Economic models usually do not take into account exogenous variables. Usually, they suppose that some exogenous adjustments should be made when the model is run. These exogenous factors can include, for example, fiscal or monetary policy changes. These decisions on economic policies are determined based on the judgment of an independent board that is not involved in the market mechanism (although their decisions are the reaction to the happenings of the economy), so it is improbable to incorporate these changes into the model appropriately. For example, forecasts generally are forward-looking in terms of years. During that period, if the president decides to expand public expenditures or the central banker adjusts the interest rate, while the model does not take into account these changes, then it is unlikely that the model remains correct. In addition, the economy is continuously evolving as well with even more complex economic and financial products. The economy is so complicated that any model would be impossible to capture the entirety of an economy at a certain time. However complex the constructed model seems to be, it can be only partly representative of reality.

Should economists be able to see if a crisis is coming?

When there is a crisis, many economic forecasts tend to misjudge the development of the economy. For example, when the Fed was asked in 2007 to estimate how the US economy would perform during 2008-09, its estimates showed that there was no anticipation of a breakdown. There were some indications that the economy would moderately slow down due to the initial impact of the bankruptcy of financial firms, but the forecast showed that it would be merely temporary. Contrary to the general belief, the US economy began to shrink. Even with their further downward adjustments in 2008, the Fed governors did not believe that the economy was heading into a deep recession. As we have seen in reality though, the US economy collapsed: domestic banks bailed out and the stock market plunged. The US suffered a 2.8 percent contraction in growth in 2009 and is still enduring the consequences of the crisis.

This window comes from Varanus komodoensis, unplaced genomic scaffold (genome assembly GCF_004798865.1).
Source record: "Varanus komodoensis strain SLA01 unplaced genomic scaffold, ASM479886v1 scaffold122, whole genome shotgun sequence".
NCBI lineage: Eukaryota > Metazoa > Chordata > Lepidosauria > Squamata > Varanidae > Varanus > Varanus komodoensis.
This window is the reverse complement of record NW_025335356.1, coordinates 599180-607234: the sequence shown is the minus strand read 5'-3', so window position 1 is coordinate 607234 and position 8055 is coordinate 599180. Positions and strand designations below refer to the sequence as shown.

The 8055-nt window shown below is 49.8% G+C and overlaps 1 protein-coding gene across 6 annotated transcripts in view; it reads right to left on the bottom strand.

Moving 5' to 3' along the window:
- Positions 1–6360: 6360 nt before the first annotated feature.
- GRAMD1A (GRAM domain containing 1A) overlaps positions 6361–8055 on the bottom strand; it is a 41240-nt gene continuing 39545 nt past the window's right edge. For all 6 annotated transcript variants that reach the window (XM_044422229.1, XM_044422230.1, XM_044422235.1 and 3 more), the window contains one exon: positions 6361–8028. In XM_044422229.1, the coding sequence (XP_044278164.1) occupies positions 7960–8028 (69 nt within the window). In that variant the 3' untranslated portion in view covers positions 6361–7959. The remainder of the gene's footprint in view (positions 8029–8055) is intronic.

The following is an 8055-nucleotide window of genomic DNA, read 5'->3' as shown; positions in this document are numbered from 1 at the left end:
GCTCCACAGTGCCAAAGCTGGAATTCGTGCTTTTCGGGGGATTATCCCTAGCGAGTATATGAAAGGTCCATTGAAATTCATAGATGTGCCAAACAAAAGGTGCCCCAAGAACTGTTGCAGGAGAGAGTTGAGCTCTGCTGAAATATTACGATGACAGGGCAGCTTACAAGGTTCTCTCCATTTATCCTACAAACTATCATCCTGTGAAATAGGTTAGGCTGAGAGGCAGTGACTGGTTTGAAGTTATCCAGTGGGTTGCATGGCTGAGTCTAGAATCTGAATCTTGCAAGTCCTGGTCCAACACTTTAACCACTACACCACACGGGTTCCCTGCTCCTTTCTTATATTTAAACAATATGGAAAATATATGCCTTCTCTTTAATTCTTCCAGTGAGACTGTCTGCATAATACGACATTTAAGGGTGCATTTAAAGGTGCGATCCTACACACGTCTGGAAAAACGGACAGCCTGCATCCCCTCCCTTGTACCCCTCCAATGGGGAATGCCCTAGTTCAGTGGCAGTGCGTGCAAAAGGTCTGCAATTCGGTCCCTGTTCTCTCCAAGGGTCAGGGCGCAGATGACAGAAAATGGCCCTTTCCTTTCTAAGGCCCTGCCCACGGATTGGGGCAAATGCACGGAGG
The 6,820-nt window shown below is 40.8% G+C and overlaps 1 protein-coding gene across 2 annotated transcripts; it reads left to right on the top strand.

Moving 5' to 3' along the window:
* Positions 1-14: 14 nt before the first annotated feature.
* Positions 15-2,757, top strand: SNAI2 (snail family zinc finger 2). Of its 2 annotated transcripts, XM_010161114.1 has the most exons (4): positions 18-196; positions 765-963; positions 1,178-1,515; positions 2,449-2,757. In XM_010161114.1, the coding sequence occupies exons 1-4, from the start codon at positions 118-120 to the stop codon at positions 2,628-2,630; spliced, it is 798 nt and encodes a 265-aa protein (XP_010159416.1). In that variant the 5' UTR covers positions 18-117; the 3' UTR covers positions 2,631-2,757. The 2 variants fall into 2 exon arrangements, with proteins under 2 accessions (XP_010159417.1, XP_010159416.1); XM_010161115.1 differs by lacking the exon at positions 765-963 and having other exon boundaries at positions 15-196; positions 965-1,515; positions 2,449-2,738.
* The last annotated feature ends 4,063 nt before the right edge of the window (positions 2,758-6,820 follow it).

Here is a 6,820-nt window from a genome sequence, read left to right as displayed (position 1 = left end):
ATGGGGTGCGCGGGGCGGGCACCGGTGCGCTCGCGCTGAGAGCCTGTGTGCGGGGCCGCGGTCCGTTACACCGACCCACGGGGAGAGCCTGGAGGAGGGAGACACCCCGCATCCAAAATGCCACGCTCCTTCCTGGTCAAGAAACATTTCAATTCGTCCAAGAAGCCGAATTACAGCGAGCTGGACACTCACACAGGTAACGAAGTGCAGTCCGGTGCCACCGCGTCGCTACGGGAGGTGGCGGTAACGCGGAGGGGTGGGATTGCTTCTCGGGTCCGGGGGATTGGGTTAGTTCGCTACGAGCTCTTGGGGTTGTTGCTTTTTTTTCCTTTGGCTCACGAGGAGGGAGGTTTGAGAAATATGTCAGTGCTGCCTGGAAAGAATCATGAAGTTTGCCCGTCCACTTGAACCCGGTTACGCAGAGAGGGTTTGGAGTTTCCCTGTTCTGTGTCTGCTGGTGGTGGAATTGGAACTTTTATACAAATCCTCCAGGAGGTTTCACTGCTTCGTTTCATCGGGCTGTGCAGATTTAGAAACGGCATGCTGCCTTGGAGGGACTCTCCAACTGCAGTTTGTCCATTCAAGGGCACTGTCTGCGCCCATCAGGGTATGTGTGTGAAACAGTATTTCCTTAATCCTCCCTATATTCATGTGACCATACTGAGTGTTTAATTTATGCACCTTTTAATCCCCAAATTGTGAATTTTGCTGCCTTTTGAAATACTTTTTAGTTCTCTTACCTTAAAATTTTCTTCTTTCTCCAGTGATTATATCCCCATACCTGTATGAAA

In this scenario, the failure of economic models could be attributed to the fact that many economists erroneously undervalued the importance and interconnections between financial institutions, both public and private. Similar results can be found when we investigate the extent of the Eurozone crisis, as OECD was too optimistic regarding how European countries would be capable of reacting properly to the crisis. Similar to the Fed, they had to make constant downward adjustments on the performance of European economies.

How should we react to one forecast?

Well, although we could see how unreliable economic forecasts may be, it is better to have forecasts rather than nothing at all. However, there are some ways in which we can utilize the available forecasts to our advantage. One approach is to compile all of the available forecasts at hand and then take the average values from the obtained figures. The approach is sensible if you do not have any other information, and statistically speaking, the more forecasts you have, the lesser the extent of the error. However, when there is additional information that one believes to be true, one should be more critical of what forecasts to choose based on the included inputs.

The accuracy of economic models, for some reason, is rarely evaluated in a timely manner. In the United States, however, forecasts made by the Congressional Budget Office and their associates are occasionally evaluated by comparing its projections to the actual performance of the domestic economy. Their annual assessments can give some indication to what forecasts can be trusted if you are interested in the US economy. Similar evaluations are performed by the European Central Bank for European countries as well, but they are much less common.